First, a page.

Look at These Colors! Samyang 14mm F2.8 II MF Review

The Samyang 14mm f2.8 II MF is a step forward in the right direction.

By far, my favorite focal lengths to play with are super wide-angle lenses. The Samyang 14mm f2.8 II MF is no exception to this. This is an update to a lens that the company had for many years, and it’s been improved many times over. Besides a bit of weather sealing, the optics are very sharp. The colors are also positively gorgeous–which translate to better landscapes. It also doesn’t feel as plasticky as the previous iteration. Of course, it’s still manual focus-only. So if you’re not a fan of focusing a lens yourself, then steer clear. But keep in mind that a manual focus lens makes you work harder and more carefully for better photos.

Pros and Cons


  • Very fun to use!
  • Nice colors
  • Weather sealing, to a point
  • It’s a more film-like look for a Samyang lens
  • It has less saturation though high contrast, which is very different for a Samyang lens
  • It can create some very atmospheric portraits
  • Distortion is pretty well controlled
  • Gorgeous lens flare. The rest of the industry should embrace this


  • Some may hate the lens flare, but I adore it
  • Why no lens contacts?

Gear Used

We tested the Samyang 14mm f2.8 II MF with the Sony a7r III and the Canon EOS R.

Tech Specs

This has been taken from the manufacturer description on DPReview:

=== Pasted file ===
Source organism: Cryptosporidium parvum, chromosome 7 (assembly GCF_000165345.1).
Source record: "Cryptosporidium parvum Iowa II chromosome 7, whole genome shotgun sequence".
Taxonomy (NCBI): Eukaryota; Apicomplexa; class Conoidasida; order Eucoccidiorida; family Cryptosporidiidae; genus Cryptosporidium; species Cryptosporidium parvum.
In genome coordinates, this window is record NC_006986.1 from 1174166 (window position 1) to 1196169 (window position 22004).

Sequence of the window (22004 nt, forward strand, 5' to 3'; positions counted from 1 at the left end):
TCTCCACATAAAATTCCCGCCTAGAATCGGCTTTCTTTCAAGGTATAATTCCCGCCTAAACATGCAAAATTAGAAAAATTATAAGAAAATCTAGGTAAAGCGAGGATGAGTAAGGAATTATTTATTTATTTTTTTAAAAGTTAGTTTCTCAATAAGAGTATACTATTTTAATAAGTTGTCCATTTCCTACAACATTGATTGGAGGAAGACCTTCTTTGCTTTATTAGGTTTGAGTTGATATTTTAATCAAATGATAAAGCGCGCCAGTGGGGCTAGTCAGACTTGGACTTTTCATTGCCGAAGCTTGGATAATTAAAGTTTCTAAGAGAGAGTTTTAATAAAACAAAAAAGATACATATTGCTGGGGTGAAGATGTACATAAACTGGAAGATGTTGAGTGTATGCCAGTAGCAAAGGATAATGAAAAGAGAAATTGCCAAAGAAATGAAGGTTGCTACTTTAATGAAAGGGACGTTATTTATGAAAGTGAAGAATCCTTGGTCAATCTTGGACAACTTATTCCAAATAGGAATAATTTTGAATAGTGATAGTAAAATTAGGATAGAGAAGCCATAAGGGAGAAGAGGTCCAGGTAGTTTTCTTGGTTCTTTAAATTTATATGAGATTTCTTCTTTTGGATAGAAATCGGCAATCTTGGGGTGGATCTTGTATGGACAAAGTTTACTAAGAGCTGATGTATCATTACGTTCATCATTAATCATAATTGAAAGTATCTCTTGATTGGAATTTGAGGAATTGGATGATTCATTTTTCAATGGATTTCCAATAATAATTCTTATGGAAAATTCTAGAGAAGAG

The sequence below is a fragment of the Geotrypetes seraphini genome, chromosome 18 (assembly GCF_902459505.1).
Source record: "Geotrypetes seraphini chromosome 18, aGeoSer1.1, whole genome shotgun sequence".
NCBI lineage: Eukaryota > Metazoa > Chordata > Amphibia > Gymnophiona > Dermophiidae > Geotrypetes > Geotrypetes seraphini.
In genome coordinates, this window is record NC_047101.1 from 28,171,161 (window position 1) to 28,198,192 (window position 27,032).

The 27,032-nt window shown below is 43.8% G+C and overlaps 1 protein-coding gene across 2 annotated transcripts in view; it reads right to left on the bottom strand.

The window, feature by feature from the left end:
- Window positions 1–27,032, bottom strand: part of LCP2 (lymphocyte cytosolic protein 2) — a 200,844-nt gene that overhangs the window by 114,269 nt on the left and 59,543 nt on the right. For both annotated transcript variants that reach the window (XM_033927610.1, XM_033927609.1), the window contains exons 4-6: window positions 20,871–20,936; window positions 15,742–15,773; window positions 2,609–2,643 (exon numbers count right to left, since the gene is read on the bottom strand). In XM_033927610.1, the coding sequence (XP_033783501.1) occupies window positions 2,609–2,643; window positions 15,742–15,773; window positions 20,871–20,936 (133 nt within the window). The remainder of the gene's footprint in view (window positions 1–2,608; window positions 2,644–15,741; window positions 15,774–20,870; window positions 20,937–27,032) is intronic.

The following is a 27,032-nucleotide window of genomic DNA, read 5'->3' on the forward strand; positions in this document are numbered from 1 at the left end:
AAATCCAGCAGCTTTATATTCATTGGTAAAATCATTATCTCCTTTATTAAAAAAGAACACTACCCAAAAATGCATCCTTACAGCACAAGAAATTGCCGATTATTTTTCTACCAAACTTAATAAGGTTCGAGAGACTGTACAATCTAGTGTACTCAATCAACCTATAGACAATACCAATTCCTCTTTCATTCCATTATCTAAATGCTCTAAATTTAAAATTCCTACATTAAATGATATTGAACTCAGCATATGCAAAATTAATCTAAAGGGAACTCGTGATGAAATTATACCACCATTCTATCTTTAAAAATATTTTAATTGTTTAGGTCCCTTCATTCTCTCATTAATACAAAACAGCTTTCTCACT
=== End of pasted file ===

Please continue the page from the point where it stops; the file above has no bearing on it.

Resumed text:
“The Samyang (Rokinon in the US) MF 14mm f2.8 MK2 is a ultra-wide-angle lens with enhanced usability. It incorporates focus lock and de-click function along with weather sealing and micro-patterned rubber ring. It is an ultra-wide-angle, manual-focus lens with excellent sharpness, even at its maximum aperture. The 115.7˚ wide angle of view is suitable for shooting landscapes, interiors, etc. and the lens hood effectively blocks unwanted light so you can shoot freely. The minimum focus distance is 0.28m (11″) with a max magnification of 0.08x.”


The Samyang 14mm f2.8 II MF looks much different from its predecessor. Though ergonomically, I still think it’s a bit behind. It features some very standard updates, though. For example, the focus ring has a much different texture now. It’s rubberized, which helps for a better grip. There’s also a cold metal ring around the aperture, which feels pretty nice to use.

One of the newest features is the lock and unlock on the top of the lens. This is a feature that we first saw IRIX using a lot. And it comes to Rokinon/Samyang now.

Of course, there’s the big front element. You can’t put a filter on it, which is sad.

Build Quality

One of the best things about the Samyang 14mm f2.8 II MF is the improved build quality. These lenses used to feel cheap. They don’t really feel that way anymore. And best of all, they’ve even got a bit of weather sealing to them. We asked Samyang for a bit of insight into the sealing. It’s just at the mount. So if you’re using the lens in the rain, you’ll still need to be careful. For the record and as a tester, I wouldn’t call this weather sealing. It’s just a little bit of extra protection. That aside, this lens feels great in hand. It’s hard to complain about the way the focusing ring and the aperture ring clicks.

Ease of Use

This, first and foremost, is a manual focus lens. So for most of us, it’s probably going to be more challenging to use. But manual focus lenses push you to go further when creating images. Be sure to set your camera to aperture priority or manual when shooting with them, though. Otherwise, your camera might not know what to do. With that said, this isn’t a lens for the faint of heart; you’ll need to be an expert to use it. However, I have to comment on just how fun it was to use. Super wide-angle lenses are excellent creative tools.